Hypothyroidism is a condition in which the body lacks sufficient thyroid hormone. Since the main purpose of thyroid hormone is to "run the body's metabolism", it is understandable that people with this condition will have symptoms associated with a slow metabolism. Over five million Americans have this common medical condition. Ten percent of women may have some degree of thyroid hormone deficiency.
There are two fairly common causes of hypothyroidism. The first is a result of previous (or currently ongoing) inflammation of the thyroid gland which leaves a large percentage of the cells of the thyroid damaged (or dead) and incapable of producing sufficient hormone. The most common cause of thyroid gland failure is called autoimmune thyroiditis (also called Hashimoto's thyroiditis), a form of thyroid inflammation caused by the patient's own immune system. The second major cause is the broad category of "medical treatments". As noted on a number of our other pages, the treatment of many thyroid conditions warrant surgical removal of a portion or all of the thyroid gland.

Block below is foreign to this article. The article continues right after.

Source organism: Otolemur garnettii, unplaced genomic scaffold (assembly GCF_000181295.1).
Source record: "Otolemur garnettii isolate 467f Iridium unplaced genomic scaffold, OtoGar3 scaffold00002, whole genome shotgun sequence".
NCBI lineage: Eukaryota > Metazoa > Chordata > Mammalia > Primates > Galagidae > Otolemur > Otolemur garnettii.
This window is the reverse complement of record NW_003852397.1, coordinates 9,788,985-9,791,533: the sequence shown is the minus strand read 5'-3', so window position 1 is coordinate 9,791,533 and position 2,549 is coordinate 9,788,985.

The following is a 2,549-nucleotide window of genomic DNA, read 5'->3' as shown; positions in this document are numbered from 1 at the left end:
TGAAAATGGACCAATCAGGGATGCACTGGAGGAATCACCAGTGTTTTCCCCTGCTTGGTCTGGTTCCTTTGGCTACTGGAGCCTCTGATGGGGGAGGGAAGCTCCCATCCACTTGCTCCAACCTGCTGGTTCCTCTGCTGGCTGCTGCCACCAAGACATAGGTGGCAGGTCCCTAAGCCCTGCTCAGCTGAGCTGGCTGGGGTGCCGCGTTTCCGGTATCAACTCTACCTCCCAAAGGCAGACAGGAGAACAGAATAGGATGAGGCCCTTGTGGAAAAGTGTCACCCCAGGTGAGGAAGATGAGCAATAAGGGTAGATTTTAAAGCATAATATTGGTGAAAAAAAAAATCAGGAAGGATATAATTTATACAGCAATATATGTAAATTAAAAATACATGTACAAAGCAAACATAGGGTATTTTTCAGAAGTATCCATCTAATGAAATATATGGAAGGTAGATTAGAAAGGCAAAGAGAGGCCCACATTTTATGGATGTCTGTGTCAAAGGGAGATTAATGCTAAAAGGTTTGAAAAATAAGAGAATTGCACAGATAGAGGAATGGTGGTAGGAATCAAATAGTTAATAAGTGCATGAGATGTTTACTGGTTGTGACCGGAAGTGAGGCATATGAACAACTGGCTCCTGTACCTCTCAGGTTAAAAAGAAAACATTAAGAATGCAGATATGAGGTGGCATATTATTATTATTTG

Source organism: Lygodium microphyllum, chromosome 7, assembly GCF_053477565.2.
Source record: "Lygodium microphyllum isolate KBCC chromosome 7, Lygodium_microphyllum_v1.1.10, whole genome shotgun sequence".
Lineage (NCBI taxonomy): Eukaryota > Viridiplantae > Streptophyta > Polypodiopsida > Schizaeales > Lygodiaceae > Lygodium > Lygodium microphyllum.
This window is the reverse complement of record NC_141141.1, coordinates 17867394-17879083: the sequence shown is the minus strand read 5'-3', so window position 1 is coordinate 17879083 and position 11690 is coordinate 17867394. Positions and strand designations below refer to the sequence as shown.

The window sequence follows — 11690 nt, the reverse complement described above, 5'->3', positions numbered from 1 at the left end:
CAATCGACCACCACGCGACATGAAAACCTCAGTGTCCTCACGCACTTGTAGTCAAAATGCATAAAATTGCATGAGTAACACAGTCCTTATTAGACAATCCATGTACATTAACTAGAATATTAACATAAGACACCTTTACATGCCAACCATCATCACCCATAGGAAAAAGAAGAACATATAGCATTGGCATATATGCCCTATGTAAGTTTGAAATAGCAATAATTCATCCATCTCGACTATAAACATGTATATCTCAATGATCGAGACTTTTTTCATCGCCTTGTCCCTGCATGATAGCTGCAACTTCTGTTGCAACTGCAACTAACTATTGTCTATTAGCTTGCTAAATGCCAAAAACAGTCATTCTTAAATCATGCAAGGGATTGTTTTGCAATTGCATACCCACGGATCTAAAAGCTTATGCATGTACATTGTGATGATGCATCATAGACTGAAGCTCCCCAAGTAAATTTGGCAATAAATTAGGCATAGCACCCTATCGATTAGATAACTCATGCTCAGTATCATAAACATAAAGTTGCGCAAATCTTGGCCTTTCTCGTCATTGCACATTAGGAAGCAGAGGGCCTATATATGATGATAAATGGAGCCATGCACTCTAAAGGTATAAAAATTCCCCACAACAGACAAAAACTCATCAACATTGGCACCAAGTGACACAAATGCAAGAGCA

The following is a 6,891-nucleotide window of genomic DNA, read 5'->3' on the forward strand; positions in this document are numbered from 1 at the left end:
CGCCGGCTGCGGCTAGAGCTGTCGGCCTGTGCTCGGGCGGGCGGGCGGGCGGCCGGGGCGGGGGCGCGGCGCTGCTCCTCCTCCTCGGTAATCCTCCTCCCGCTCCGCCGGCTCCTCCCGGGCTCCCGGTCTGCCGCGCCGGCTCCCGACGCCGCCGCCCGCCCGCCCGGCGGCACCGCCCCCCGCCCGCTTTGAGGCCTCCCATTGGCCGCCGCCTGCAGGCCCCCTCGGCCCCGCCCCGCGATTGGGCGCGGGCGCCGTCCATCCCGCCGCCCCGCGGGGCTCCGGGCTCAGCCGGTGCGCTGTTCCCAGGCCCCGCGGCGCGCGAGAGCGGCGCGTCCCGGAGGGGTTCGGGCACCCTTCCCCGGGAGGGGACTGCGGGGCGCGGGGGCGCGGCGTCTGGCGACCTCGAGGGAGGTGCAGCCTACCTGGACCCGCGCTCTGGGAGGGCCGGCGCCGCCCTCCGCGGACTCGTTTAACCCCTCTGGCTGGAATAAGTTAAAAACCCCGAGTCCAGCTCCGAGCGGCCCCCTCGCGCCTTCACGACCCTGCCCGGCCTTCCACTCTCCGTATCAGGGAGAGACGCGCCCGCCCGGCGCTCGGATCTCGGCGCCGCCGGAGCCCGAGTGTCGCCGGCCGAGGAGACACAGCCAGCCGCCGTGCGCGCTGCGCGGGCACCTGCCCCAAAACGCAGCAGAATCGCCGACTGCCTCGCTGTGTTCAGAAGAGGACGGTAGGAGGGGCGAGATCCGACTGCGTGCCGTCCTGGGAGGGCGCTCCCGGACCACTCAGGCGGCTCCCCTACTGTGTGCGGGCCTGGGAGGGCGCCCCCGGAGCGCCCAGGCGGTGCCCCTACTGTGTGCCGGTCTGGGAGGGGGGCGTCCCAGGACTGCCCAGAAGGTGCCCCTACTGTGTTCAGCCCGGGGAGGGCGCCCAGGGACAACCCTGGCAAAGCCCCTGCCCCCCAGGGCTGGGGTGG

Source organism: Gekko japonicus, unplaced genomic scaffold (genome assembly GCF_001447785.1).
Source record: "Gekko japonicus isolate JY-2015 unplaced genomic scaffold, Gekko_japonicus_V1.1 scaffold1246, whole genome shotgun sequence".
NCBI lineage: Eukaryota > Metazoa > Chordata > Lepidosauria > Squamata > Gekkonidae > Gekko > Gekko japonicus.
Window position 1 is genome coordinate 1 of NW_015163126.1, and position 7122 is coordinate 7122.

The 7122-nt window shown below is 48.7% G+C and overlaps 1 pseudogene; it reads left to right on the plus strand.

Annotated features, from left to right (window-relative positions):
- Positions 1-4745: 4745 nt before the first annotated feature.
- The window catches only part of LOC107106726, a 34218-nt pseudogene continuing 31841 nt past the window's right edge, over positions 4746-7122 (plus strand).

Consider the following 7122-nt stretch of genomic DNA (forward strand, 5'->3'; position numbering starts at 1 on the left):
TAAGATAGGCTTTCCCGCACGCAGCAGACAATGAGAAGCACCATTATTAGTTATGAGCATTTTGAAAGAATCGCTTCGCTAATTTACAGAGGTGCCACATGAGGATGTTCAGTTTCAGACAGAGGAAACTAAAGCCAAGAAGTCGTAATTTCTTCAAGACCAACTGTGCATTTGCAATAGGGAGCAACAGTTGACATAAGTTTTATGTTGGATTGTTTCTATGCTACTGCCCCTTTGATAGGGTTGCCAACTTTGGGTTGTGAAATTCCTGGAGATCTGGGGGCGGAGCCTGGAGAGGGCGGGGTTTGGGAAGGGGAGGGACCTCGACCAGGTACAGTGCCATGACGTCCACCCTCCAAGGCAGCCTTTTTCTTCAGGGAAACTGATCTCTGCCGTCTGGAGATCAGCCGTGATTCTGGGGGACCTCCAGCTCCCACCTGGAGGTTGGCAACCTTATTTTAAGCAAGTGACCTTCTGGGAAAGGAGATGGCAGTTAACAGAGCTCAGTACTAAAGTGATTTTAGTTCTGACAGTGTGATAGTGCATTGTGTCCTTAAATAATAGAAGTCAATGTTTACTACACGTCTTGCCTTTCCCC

If the total mass of thyroid producing cells left within the body is not enough to meet the needs of the body, the patient will develop hypothyroidism. Remember, this is often the goal of the surgery as seen in surgery for thyroid cancer. But at other times, the surgery will be to remove a worrisome nodule, leaving half of the thyroid in the neck undisturbed.
Sometimes (often), this remaining thyroid lobe and isthmus will produce enough hormone to meet the demands of the body. For other patients, however, it may become apparent years later that the remaining thyroid just can't quite keep up with demand. Similarly, goiters and some other thyroid conditions can be treated with radioactive iodine therapy. The aim of the radioactive iodine therapy (for benign conditions)...